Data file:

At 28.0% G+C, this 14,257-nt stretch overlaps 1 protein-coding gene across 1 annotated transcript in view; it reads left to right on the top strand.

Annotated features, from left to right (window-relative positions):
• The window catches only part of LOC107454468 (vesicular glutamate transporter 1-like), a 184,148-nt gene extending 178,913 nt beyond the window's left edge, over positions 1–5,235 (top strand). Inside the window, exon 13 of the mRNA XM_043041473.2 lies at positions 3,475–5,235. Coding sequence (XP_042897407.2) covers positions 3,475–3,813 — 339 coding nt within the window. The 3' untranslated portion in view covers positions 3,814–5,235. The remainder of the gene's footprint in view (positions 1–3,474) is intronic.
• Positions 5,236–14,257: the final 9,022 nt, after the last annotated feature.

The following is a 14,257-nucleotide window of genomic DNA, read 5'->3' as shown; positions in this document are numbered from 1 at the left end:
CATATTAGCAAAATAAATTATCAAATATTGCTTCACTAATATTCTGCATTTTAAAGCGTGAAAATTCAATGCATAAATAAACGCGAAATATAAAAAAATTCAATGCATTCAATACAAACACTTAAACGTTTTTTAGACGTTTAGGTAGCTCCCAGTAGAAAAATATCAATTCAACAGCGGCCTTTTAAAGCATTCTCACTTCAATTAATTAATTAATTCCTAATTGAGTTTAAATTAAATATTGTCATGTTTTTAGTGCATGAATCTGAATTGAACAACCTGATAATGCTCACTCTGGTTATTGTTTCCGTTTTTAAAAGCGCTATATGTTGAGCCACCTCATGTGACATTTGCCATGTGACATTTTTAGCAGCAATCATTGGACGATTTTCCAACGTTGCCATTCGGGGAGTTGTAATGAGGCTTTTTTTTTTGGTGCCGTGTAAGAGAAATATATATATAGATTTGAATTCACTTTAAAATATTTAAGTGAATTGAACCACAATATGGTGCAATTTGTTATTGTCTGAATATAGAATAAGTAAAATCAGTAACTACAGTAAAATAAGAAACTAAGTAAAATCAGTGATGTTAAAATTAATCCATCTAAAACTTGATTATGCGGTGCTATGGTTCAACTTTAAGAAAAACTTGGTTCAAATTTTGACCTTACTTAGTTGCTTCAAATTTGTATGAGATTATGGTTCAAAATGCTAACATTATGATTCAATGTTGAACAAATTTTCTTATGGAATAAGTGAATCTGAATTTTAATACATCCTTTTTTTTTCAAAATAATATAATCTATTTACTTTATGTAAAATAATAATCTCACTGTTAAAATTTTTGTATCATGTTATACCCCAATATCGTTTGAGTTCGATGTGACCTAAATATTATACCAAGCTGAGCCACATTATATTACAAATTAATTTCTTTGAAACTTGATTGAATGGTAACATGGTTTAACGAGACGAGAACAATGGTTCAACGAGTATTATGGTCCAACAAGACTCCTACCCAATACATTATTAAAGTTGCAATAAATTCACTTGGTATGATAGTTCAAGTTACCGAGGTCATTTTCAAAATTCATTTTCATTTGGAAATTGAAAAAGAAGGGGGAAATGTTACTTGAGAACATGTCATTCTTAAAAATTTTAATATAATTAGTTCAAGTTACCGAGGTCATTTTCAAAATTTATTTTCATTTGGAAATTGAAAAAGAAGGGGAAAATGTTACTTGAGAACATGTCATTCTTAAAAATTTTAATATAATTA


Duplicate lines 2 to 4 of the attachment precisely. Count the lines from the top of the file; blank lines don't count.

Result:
Annotated features, from left to right (window-relative positions):
• The window catches only part of LOC107454468 (vesicular glutamate transporter 1-like), a 184,148-nt gene extending 178,913 nt beyond the window's left edge, over positions 1–5,235 (top strand). Inside the window, exon 13 of the mRNA XM_043041473.2 lies at positions 3,475–5,235. Coding sequence (XP_042897407.2) covers positions 3,475–3,813 — 339 coding nt within the window. The 3' untranslated portion in view covers positions 3,814–5,235. The remainder of the gene's footprint in view (positions 1–3,474) is intronic.
• Positions 5,236–14,257: the final 9,022 nt, after the last annotated feature.